Unlike the Hugos and Nebulas, the other major speculative fiction awards, the Dragon Awards are open to popular vote. Anyone on the internet can provide a nomination and then vote for finalists. That’s led to concerns that the results will be gamed by the political factions within science-fiction and fantasy fandom, because it’s happened before. Scalzi has been pointedly outspoken about progressive issues in science-fiction fandom and writing, and has been frequently been attacked and trolled by conservative and alt-right members of the community over his views. One particular faction of these fans calls itself the Rabid Puppies, and has worked to game another award, the Hugo Award, by stacking the nominees with their own set of works.
Okay, the allegation is that popular authors, including people of color, were nominated for Dragons specifically to appear more progressive and inclusive than they actually are. The other “problem” is that ANYBODY can nominate and vote in these awards, unlike the Hugos and numerous others which require paying a fee and being a member of an organization.
I guess that system could be “gamed” by special interests groups, biasing the award as far right as the Hugos seem to be biased far left. On the other hand, from what I understand about the Hugos, they are biased left by design. Assuming that’s factual and that the awards administrators find no problem with said-bias, then what is really wrong with an award that leans in a different direction. Isn’t that inclusive, too (I know the answer to that one, but figured I’d toss it out there anyway)?
Both Jim C. Hines (I’ve got to get around to reading something he’s authored one of these days) and the previously mentioned N.K. Jemisin penned their own responses to the issue around the 2017 Dragons, and Jemisin was particularly polite and even handed in her article. Hines was a little more to the point, but in periodically (very periodically) reading his blog, his social and political viewpoints are pretty much front and center.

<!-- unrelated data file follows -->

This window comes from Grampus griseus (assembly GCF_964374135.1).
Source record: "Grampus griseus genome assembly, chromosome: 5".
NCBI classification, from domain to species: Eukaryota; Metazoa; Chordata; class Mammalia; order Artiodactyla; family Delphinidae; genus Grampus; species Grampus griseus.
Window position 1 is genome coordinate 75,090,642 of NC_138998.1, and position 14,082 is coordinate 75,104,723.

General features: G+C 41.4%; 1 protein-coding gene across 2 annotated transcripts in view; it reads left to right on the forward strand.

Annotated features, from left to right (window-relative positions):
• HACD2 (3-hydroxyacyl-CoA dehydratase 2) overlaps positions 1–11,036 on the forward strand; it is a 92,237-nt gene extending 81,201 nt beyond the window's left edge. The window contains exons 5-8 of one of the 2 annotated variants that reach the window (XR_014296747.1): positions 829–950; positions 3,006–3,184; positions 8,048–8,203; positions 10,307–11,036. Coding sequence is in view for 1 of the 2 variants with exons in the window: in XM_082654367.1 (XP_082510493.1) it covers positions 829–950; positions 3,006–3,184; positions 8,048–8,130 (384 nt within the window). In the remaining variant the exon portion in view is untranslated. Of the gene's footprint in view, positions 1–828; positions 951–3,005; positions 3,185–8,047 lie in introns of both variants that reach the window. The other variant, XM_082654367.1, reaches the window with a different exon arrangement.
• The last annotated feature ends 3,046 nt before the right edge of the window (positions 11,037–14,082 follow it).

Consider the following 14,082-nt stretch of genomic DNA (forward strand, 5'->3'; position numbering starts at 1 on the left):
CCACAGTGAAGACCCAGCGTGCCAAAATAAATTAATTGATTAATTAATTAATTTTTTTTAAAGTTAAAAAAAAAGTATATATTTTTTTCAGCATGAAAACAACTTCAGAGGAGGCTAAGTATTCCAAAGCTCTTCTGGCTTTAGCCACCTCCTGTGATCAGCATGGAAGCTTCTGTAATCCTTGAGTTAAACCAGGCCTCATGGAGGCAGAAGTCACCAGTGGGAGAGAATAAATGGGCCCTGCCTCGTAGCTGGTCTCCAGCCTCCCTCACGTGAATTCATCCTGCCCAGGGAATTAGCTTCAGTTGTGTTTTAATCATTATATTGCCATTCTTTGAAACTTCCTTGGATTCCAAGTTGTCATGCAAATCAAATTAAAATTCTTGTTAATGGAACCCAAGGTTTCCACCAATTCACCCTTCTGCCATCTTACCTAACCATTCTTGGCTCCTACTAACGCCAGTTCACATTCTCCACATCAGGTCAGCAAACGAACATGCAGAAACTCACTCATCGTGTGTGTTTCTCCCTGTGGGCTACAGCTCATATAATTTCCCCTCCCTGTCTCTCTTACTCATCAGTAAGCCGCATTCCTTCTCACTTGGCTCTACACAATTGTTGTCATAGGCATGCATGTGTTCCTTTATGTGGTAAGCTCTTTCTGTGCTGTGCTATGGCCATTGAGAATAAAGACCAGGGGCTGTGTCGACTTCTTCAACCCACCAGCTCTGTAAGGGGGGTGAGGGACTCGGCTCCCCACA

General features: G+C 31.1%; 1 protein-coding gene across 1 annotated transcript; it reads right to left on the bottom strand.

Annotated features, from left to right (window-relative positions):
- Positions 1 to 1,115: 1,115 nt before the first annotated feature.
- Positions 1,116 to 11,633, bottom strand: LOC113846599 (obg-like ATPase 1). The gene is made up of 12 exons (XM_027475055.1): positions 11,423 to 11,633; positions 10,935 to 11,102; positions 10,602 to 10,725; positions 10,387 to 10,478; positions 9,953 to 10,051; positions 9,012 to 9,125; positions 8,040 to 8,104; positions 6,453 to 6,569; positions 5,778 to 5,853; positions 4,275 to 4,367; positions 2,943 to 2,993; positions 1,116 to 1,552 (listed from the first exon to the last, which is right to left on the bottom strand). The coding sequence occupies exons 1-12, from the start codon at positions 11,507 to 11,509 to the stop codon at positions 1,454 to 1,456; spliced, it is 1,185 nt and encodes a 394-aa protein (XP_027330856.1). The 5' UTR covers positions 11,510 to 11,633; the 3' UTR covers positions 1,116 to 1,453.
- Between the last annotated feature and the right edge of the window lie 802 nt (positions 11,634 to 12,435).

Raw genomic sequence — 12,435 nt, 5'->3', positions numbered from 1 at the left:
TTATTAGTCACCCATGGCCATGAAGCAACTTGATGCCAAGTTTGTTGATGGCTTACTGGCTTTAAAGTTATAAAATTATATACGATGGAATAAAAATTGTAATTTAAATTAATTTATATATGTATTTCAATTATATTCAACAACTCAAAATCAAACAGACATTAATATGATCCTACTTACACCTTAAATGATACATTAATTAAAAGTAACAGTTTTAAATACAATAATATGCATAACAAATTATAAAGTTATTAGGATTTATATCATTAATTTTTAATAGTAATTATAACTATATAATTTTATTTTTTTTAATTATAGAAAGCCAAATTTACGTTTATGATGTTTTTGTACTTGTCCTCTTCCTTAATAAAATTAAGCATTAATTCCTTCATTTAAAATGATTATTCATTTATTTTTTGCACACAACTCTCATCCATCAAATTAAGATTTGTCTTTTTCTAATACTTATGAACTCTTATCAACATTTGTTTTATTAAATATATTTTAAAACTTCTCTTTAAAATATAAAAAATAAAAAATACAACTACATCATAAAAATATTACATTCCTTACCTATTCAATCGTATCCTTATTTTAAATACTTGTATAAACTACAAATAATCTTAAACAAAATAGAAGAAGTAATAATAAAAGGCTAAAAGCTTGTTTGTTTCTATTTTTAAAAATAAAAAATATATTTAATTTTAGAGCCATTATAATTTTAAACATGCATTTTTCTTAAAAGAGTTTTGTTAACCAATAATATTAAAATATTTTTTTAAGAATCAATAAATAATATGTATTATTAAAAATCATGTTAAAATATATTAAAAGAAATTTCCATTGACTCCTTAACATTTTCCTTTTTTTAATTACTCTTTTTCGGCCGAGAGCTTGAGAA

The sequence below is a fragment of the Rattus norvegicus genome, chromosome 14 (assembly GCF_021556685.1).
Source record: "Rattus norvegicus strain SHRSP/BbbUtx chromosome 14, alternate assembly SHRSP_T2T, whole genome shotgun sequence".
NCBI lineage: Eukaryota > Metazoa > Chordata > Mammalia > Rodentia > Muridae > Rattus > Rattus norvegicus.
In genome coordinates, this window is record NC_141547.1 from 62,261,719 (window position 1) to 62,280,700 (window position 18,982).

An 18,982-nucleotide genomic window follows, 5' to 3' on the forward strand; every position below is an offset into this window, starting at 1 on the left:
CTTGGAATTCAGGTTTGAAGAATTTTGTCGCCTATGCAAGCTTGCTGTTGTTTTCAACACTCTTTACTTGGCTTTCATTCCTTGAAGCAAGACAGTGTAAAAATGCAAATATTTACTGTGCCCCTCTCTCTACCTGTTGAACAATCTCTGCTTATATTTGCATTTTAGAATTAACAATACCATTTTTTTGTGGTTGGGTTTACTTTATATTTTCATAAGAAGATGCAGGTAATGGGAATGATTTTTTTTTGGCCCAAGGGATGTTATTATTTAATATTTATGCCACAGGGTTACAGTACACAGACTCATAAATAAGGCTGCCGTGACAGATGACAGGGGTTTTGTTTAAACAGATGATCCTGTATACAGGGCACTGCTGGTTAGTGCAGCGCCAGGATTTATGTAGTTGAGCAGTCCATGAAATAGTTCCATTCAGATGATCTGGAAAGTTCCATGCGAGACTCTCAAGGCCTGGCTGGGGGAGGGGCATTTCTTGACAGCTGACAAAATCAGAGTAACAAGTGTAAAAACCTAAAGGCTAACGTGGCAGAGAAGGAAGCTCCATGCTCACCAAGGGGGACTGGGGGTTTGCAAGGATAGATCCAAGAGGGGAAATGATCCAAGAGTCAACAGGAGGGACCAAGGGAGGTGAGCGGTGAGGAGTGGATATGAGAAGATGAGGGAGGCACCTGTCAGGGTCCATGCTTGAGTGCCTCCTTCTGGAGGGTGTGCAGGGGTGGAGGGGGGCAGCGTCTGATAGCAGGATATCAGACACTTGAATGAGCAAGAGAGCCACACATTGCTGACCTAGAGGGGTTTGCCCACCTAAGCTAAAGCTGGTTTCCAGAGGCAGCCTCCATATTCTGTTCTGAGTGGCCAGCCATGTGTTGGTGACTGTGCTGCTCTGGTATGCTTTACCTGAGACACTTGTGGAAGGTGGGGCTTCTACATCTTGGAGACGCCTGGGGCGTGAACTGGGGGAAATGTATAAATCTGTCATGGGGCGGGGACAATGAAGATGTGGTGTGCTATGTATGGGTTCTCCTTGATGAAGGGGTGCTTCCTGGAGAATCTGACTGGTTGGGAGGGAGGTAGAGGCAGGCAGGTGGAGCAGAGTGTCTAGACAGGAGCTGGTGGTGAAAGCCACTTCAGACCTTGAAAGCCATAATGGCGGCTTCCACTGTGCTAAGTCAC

In the comments on Hines’ blog, I did find a link to John Scalzi’s commentary. Like Jemisin and Alison Littlewood (who I’m unfamiliar with, but then again, I’m not a huge horror fan), he also requested that his name be taken off of the Dragon Awards ballot, but later changed his mind.
Scalzi, like The Verge, mentioned something about “culture wars,” but as I understand the latter’s viewpoint, it’s okay to have such a war as long as their side wins. No room for other opinions or science fiction/fantasy writers who are politically right of center.
Assuming that the Dragons have gotten their act together as far as informing nominees and being good about anyone not wanting to be nominated, I’m glad there are awards that consider a wider range of creative people and their works. I’ll need to visit their website and see if I can get the other side of the story. The Verge, as well as Scalzi, Hines, and Jemisin, are only going to present one side, and I thrive on balance.
In other news, as I previously mentioned, so far this year, nine of my short stories have been accepted for publication. I checked my “submitted” folder and discovered that as of today, 18 of my stories are under consideration. Some, I think, have probably dropped down the rabbit hole since I submitted them six or seven months ago, and even after pinging the editors, still haven’t gotten a definitive word.
I got up my nerve and even sent one in to Uncanny Magazine. This is where the cool kids are published. They pay a professional rate of $.08 a word and are a Science Fiction & Fantasy Writers of America (SFWA) Qualifying Professional Market. That means any story they publish can, in theory, be nominated for a Hugo or other, similar award.
Let’s face it, I don’t have a prayer. I submitted another story to them months ago and it was promptly rejected. In fact, it was rejected by numerous publishers. The story I just sent them has been rejected twice before, but it was handy and barely fit the maximum word count limit of 6,000 (I wanted to send them a different tale, but that one’s over 10,000 words long).
Well, I’ve burned up a significant amount of my day writing, submitting stories and then reading and writing commentaries. Let’s see what I can do to waste the rest of my Friday.